Edward L. Rowny

       Edward L. Rowny was born on Apnl 3, 1917. His father Gracyan Jan Rowny, born in Poland in 1895, came to the United States in 1912. His mother, Mary Ann Radziszewski, was born in the United States in 1898. Her father had served in the czar's army and her mother had been a governess. Her father and mother had come to the United States in 1860. Her oldest brother, AC Radziszewski designed and built a monument to Pulaski which stands in Baltimore, Maryland. Edward Rowny's maternal grandmother enthralled young Edward with stories about the Polish Generals Pulaski, the father of US calvary, and Kosciuczko, hero of the Battle of Saratoga and builder of West Point. She inspired him to attend the United States Military Academy at West Point. She was a devotee of Ignacy Jan Paderewski and extolled not only his musical talents but his great patriotism and statesmanship.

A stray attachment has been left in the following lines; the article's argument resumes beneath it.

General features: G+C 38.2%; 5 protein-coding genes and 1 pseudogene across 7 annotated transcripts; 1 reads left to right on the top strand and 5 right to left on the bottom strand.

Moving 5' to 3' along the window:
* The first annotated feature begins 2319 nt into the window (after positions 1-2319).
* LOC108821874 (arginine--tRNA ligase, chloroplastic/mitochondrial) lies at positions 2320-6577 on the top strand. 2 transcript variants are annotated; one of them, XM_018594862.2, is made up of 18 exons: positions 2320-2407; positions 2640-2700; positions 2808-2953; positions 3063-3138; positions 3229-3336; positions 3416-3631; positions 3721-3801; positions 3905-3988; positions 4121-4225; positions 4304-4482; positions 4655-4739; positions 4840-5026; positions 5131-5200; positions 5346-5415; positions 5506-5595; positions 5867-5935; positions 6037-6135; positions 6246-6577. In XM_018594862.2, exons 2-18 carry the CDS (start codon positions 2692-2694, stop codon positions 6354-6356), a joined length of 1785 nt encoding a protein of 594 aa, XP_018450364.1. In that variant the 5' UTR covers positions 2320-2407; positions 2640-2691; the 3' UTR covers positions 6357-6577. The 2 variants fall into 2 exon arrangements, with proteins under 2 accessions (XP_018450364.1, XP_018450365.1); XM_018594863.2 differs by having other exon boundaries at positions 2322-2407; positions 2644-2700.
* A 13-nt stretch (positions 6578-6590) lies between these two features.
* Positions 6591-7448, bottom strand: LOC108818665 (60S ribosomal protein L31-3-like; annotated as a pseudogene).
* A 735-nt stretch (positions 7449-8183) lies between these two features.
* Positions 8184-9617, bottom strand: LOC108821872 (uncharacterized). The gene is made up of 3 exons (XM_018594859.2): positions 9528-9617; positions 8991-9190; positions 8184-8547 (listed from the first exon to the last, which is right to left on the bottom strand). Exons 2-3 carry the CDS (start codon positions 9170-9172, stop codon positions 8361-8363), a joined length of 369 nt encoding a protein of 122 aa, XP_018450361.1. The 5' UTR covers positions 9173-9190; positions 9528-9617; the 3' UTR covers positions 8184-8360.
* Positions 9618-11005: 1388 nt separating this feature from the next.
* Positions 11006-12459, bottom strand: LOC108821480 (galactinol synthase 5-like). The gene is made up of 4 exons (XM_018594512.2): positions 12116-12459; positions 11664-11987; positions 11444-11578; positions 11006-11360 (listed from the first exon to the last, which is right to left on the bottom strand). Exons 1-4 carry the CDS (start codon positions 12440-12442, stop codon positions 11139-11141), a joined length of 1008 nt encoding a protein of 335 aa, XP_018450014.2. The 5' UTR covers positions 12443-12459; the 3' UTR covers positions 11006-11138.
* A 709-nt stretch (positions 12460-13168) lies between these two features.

On June 29, 1941, Paderewski died in New York City and several days later Second Lieutenant Rowny attended his funeral. Paderewski willed that his heart remain in the United States. Rowny heard President Franklin D. Roosevelt state that Paderewski's remains would be interred temporarily at Arlington National Cemetery and promised that the remains would be returned to Poland when it again became free. Rowny's grandmother made him swear that he would help make this promise come true. Rowny fought in Africa and Italy during World War II from 1942-1945 and in the Korean Conflict from 1950-1952. In 1962, as a brigadier general, he introduced the first armed helicopters into Vietnam. Later that year, President John F. Kennedy ordered him to return briefly to the United States. The occasion was the dedication of a plaque at Paderewski' s burial site, which repeated President Roosevelt's promise to one day return Paderewski to Poland. In 1979, Rowny retired from the US Army with the rank of Lieutenant General. In 1981, President Ronald Reagan appointed him Chief US Strategic Arms Negotiator with the rank of ambassador. In 1985, President Reagan sent Ambassador Rowny to Warsaw with the message to General Jaruzelski and dissident Lech Welesa that he hoped one day to honor the pledges made by Presidents Roosevelt and Kennedy that Paderewski one day be returned to Poland. This pledge was fulfilled by President George H.W. Bush on June 29, 1992, on the fifty-first anniversary of Paderewski's death. Former Ambassador Rowny, who had left government service in 1990, planned and executed the return of Paderewski's remains. Since then, he has dedicated much of his time in retirement to promoting the legacy of Paderewski. This web site honors Paderewski's memory, stressing that he was devoted to promoting freedom and democracy through education and the arts. Rowny currently serves as Vice President of the American Polish Advisory Council (APAC) (www.apacouncil.org). Rowny is actively engaged in furthering APAC's three objectives: (1) advancing the legacy of Paderewski, (2) encouraging Polish Americans to get elected and serve in high US positions, and (3) enhancing US-Polish military, economic, and political relations.